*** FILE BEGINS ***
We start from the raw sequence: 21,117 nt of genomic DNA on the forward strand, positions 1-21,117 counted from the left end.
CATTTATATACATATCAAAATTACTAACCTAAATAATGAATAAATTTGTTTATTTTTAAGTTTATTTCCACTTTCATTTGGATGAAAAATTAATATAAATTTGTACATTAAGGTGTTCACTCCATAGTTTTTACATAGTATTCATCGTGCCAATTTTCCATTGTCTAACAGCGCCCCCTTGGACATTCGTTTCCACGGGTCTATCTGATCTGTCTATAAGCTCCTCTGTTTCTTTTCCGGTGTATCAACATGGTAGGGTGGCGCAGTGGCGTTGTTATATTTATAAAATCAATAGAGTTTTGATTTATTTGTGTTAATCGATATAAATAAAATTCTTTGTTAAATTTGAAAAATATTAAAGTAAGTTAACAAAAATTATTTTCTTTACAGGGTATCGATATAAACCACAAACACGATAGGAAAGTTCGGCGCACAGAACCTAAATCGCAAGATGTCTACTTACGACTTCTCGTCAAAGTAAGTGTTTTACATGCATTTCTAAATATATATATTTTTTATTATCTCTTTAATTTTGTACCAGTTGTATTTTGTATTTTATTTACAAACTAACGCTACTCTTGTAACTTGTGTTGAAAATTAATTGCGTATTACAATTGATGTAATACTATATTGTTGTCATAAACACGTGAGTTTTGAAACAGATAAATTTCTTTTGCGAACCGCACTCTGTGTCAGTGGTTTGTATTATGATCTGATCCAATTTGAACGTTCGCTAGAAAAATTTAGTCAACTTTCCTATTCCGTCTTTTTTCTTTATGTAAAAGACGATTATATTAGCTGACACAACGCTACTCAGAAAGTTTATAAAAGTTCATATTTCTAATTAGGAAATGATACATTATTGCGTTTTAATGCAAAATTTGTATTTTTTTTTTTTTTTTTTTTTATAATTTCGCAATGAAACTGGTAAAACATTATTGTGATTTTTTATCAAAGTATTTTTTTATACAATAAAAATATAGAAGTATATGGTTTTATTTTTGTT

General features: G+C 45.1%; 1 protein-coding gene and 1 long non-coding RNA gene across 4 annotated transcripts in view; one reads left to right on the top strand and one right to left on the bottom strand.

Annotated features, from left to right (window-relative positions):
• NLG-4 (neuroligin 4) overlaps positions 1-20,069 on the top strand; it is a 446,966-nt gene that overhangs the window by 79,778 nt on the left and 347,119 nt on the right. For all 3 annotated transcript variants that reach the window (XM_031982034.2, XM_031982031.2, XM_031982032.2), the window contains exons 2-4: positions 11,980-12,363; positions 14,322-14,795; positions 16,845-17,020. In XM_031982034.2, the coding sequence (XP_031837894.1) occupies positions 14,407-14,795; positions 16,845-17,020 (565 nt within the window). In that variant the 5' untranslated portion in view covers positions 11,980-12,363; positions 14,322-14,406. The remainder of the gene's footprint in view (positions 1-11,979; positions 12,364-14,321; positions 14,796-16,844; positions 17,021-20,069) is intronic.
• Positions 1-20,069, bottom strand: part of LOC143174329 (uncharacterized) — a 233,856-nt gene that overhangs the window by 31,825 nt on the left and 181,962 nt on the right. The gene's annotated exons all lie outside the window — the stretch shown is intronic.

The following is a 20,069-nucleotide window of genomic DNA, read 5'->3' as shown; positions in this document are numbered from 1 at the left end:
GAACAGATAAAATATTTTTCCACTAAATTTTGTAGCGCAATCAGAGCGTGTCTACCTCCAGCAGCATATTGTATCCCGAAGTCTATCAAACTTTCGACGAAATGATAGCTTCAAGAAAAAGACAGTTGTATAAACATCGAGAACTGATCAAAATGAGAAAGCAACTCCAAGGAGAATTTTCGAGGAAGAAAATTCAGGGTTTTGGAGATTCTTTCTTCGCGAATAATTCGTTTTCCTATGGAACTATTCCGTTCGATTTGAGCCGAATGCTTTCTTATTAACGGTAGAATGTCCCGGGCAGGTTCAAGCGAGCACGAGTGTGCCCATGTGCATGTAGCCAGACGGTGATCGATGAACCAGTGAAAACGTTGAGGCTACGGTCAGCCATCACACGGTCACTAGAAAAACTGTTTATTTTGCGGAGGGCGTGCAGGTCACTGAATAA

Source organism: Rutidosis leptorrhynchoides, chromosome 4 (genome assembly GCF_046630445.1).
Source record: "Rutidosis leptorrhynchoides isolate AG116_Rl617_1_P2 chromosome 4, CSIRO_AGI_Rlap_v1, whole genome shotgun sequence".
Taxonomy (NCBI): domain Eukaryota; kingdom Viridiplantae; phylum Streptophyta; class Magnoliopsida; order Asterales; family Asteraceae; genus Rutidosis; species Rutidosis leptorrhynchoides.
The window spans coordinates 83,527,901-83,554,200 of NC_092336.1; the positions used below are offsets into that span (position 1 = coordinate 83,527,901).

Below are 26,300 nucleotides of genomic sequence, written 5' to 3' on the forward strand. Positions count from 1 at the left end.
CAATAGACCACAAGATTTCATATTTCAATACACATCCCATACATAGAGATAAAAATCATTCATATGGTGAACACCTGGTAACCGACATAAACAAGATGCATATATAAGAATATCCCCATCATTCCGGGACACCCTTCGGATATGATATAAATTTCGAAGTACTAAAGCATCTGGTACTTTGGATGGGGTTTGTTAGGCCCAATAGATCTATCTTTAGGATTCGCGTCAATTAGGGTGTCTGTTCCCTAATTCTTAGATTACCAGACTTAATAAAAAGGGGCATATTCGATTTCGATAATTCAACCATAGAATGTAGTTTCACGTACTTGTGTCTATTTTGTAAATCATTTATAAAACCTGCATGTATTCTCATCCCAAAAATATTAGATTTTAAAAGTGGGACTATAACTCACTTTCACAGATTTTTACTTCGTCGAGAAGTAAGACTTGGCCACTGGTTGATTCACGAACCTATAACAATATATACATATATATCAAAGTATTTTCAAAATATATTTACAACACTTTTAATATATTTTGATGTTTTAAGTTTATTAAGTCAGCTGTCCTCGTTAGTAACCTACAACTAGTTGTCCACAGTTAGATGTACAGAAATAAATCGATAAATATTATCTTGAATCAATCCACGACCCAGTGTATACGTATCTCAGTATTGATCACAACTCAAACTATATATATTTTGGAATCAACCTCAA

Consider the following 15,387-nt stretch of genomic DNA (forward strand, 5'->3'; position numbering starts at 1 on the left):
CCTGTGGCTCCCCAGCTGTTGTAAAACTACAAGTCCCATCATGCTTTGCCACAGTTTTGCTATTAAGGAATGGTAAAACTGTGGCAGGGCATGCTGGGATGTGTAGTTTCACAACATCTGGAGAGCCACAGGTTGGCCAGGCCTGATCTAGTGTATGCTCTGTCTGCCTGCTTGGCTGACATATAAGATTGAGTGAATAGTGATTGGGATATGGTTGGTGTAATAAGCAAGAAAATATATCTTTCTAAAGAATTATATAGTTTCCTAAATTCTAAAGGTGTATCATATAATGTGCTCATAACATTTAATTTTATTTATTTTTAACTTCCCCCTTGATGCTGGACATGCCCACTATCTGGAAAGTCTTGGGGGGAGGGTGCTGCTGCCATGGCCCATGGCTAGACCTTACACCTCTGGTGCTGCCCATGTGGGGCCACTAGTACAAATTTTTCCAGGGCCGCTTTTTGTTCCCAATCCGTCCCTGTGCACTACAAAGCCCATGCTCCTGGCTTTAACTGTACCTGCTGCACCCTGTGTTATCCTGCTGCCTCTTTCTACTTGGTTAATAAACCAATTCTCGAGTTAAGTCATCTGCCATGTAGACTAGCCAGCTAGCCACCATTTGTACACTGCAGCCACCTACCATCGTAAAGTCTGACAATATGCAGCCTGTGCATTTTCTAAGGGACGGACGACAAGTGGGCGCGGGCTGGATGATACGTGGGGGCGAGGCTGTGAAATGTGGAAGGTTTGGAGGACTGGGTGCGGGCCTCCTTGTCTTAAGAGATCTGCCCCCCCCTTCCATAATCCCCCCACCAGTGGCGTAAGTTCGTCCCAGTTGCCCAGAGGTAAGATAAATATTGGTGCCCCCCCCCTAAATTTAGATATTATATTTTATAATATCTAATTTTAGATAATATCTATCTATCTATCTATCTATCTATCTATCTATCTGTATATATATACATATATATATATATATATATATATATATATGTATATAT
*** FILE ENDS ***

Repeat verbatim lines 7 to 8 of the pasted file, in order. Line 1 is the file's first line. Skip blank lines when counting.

The following is a 20,069-nucleotide window of genomic DNA, read 5'->3' as shown; positions in this document are numbered from 1 at the left end:
GAACAGATAAAATATTTTTCCACTAAATTTTGTAGCGCAATCAGAGCGTGTCTACCTCCAGCAGCATATTGTATCCCGAAGTCTATCAAACTTTCGACGAAATGATAGCTTCAAGAAAAAGACAGTTGTATAAACATCGAGAACTGATCAAAATGAGAAAGCAACTCCAAGGAGAATTTTCGAGGAAGAAAATTCAGGGTTTTGGAGATTCTTTCTTCGCGAATAATTCGTTTTCCTATGGAACTATTCCGTTCGATTTGAGCCGAATGCTTTCTTATTAACGGTAGAATGTCCCGGGCAGGTTCAAGCGAGCACGAGTGTGCCCATGTGCATGTAGCCAGACGGTGATCGATGAACCAGTGAAAACGTTGAGGCTACGGTCAGCCATCACACGGTCACTAGAAAAACTGTTTATTTTGCGGAGGGCGTGCAGGTCACTGAATAA